• Bloomberg


Setara had already gone into labor when armed men arrived at her village in Myanmar’s Rakhine State last September.

“I was scared — I saw them killing two people — one of them was my uncle and the other was my neighbor,” she recalled. Setara managed to escape with her husband, and gave birth to her son a day later as they hid in a forest.

Now she’s pregnant again, and the conditions aren’t much better. Setara, who goes by one name, lives with her husband in Cox’s Bazar, a tourist district in neighboring Bangladesh that’s home to the world’s largest refugee camp. Like her, most are Rohingya Muslims who fled deadly attacks from security forces and local villagers.

The mud floor in the tiny shack where Setara lives is set to become saturated during the monsoon season beginning this week, and aid workers don’t have the funds to make her more comfortable. “I feel so bad sometimes, I can’t tell anyone,” she said during a recent visit, wiping tears from her face.

Setara is just one of about 40,000 pregnant women in the camp, according to the United Nations, many of whom are expected to give birth in the coming weeks. An unknown but significant share are the result of rapes committed by members of the Myanmar army and allied militants, the U.N. said.

Most of the women will struggle to find food, medicine and shelter, as similar heart-rending disasters in Syria, Yemen and Sudan compete for donor funds. Just 18 percent of $951 million requested has been received to assist more than 1.2 million Rohingya refugees and vulnerable Bangladeshis, according to the U.N. A supplementary appeal from the U.N. High Commissioner for Refugees has attracted only 26 percent of the $238 million sought.

“It’s not that people are not giving — it’s just that it’s not enough,” Sheema Sen Gupta, deputy representative of UNICEF for Bangladesh, said in an interview on May 16.

“In the current appeal we’ve still a huge gap,” she said. “It’s not a good time to be a child in this world because of so many humanitarian crises. If we look at across the U.N., across the whole response for the Rohingya, it’s quite underfunded. And we are very worried.”

The numbers are staggering. More than 16,000 Rohingya babies were born in refugee camps and informal settlements in Bangladesh in the nine months since violence spiked in Myanmar’s Rakhine State, UNICEF said on May 17. Another 150,000 Rohingya refugees are in places at risk of landslides and floods, in what could become yet another disaster, UNHCR said.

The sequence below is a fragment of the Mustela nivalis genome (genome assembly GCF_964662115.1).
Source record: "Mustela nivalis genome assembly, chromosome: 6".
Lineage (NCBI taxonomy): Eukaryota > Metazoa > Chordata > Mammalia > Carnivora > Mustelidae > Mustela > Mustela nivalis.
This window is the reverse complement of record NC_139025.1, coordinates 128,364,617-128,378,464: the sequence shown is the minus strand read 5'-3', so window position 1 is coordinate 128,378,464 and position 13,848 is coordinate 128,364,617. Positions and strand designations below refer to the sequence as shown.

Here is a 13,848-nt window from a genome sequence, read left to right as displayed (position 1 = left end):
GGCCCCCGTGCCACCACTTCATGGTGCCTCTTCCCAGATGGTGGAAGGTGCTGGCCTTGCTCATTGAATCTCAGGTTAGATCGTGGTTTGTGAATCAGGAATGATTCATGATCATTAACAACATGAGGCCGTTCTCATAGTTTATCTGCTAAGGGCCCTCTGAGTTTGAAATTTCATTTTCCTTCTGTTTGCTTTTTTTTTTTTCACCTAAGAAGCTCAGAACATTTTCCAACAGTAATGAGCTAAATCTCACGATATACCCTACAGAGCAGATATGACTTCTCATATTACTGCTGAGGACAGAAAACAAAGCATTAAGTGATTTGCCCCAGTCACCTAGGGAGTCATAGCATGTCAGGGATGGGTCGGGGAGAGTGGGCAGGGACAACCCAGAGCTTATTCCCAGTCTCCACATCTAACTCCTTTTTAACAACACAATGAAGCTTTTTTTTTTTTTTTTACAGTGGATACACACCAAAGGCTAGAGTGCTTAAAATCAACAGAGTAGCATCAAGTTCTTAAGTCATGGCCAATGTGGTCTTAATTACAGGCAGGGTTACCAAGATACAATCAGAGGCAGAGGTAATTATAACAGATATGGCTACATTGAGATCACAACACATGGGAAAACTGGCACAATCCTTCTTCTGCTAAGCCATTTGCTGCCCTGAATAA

The high numbers of refugees threaten to exacerbate tensions on the Bangladesh-Myanmar border, A.N.M Muniruzzaman, a retired army officer and president of the Bangladesh Institute of Peace and Security Studies, said.

“If the Rohingya crisis isn’t resolved soon, it may lead to a flare-up, which will ultimately increase border insecurity,” he said. “If Myanmar makes practical, sincere efforts, it will minimize tensions to a greater extent. It depends squarely on Myanmar.”

Bangladesh has made a series of efforts to repatriate the refugees, but little progress has been made, Prime Minister Sheikh Hasina said last month.

“We have signed a deal and ministers from Myanmar have visited Bangladesh and witnessed plights of the displaced people. But there was little progress in reality,” Hasina said during her meeting with Salil Shetty, secretary general of Amnesty International.

Myanmar announced Sunday that the first refugees to return from Bangladesh have been sent to a transit center pending their resettlement. The 58 refugees were initially detained for failing to follow proper repatriation procedures, according to the government statement, but have since been pardoned and released.

Stuck in the middle of the dispute is 12-year-old Amina. She lives in no man’s land, beside a small, dry creek that separates Bangladesh and Myanmar.

She was orphaned by the crisis that began on Aug. 25 last year when militants from the Arakan Rohingya Salvation Army attacked 25 police and army posts, killing a dozen security officials. The Myanmar military responded with what it called “clearance operations,” with reports of security forces and Buddhist vigilantes indiscriminately attacking the Rohingya and burning their villages.

“Our house was set on fire,” Amina, who goes by one name, said in an interview on the Bangladesh-Myanmar border as her seven brothers and sisters — all younger than her — played in a shack nearby. “My mother was shot dead, my father was shot dead.”

A relief truck arrived on the road, and hundreds of refugees rushed to receive food — rice, lentils and cooking oil — as the sky darkened further and the wind gathered speed.

“I’m trapped here on no-man’s land, but I can’t go back to my village,” Amina said. “If I go there, I’ll die. They’ll kill me.”